High school credit for applied music study.
Students in Washington state may receive high school credit for applied music study through the Washington State MTA High School Credit program. This arrangement with the state of Washington is endorsed by the Washington Music Educators Association, (the state MENC organization) and is in the State Board of Education Rules and Regulations.
To qualify for credit the student:
* Must study a balanced program of repertoire, memorizing at least one composition from each of the four historical musical periods
* May substitute one ensemble piece or one accompaniment of comparable difficulty in one of the four musical periods
* Must study material chosen by the teacher at the appropriate level for the student
* Must perform a minimum of two memorized pieces in the WSMTA annual Adjudications Program
Additional study is recommended in the areas of composition, improvisation, ear training, form and analysis, music history, sight reading, technique and etudes and written theory.
Evaluation is based on study over each term or grading period. The teacher and student set goals in repertoire, technique, theory and other areas and the teacher determines how and when the evaluation will be given.
Each school decides the unit of credit given. The standard unit of credit is the same as for any elective course. A WSMTA certified teacher is required to teach 36 weeks of lessons in the school year and students must make up any lesson or practice missed. The student must attend a minimum of one 45-minute private lesson per week and practice a minimum of five hours a week in the specified area of applied music. The student's work is evaluated by the independent teacher, in cooperation with the school music teacher. A letter or pass/fail grade, depending on district policy, is filed with the school at the appropriate time. The teacher completes a report and returns it to the student's school counselor at the end of each grading period.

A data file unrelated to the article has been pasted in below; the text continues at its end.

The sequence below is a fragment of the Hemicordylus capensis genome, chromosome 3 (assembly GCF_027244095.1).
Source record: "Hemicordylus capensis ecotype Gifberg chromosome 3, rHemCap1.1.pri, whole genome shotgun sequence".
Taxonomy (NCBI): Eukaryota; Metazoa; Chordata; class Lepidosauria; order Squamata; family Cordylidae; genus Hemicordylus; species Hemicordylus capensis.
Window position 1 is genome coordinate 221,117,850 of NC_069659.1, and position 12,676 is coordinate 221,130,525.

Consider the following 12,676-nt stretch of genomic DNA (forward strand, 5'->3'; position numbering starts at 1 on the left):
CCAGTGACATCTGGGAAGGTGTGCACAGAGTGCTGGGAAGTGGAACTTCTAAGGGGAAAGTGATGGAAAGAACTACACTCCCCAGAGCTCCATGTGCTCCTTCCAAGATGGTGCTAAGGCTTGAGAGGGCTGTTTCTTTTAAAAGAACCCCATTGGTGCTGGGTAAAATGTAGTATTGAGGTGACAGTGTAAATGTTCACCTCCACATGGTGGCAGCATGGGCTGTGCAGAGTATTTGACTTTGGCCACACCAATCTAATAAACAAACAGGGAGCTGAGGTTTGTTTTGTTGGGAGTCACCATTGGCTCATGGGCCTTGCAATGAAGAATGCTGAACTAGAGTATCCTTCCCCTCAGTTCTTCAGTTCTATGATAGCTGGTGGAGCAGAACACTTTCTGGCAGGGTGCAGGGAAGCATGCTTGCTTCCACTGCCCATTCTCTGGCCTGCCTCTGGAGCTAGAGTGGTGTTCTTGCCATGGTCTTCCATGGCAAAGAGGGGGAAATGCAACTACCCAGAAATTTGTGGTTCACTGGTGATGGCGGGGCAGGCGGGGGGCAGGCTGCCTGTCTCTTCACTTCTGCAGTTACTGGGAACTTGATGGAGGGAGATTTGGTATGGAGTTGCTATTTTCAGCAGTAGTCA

The Edmonds School district, near Seattle, is an example of how this design works. The Washington Administrative Code, WAC, defined by the state legislature and board of education, includes areas of planned learning experiences primarily conducted away from school facilities.
Each school district may accept or reject proposals for credit from private music study or govern such studies as they see fit. The Edmonds School district has been granting credit for applied music study for many years; students may apply through their class counselors or a music department chair and may receive either vocational or arts credits.
Although WSMTA's guidelines are very similar, the district has its own set of guidelines and policies, which states:
* Students must participate concurrently in a school music program
* Students must perform in the Washington Music Educators Solo and Ensemble contest or the Washington State Music Teachers Adjudications.
"Education beyond the school classroom is essential. In Edmonds, we've worked closely with the private teachers to recognize that effort and appropriately reward students as they continue in these life experiences," says Frank DeMiero, former music supervisor, Edmonds School district.
Mary Jane Clarke, NCTM, maintains an independent piano studio. She holds a B.M. degree from the University of Puget Sound, has done graduate work at the University of Washington and privately studied piano. Clarke is a member of the MTNA Board of Directors.
Carolyn Malnes is an independent music teacher in Lynnwood, Washington. She has been newsletter editor, young composers projects and composition competition chair and co-chaired the first State Leadership Seminar for Washington State MTA. Malnes is Northwest Division president-elect.
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|Title Annotation:||Forum Focus: Arts Awareness and Advocacy|
|Publication:||American Music Teacher|
|Date:||Dec 1, 2005|
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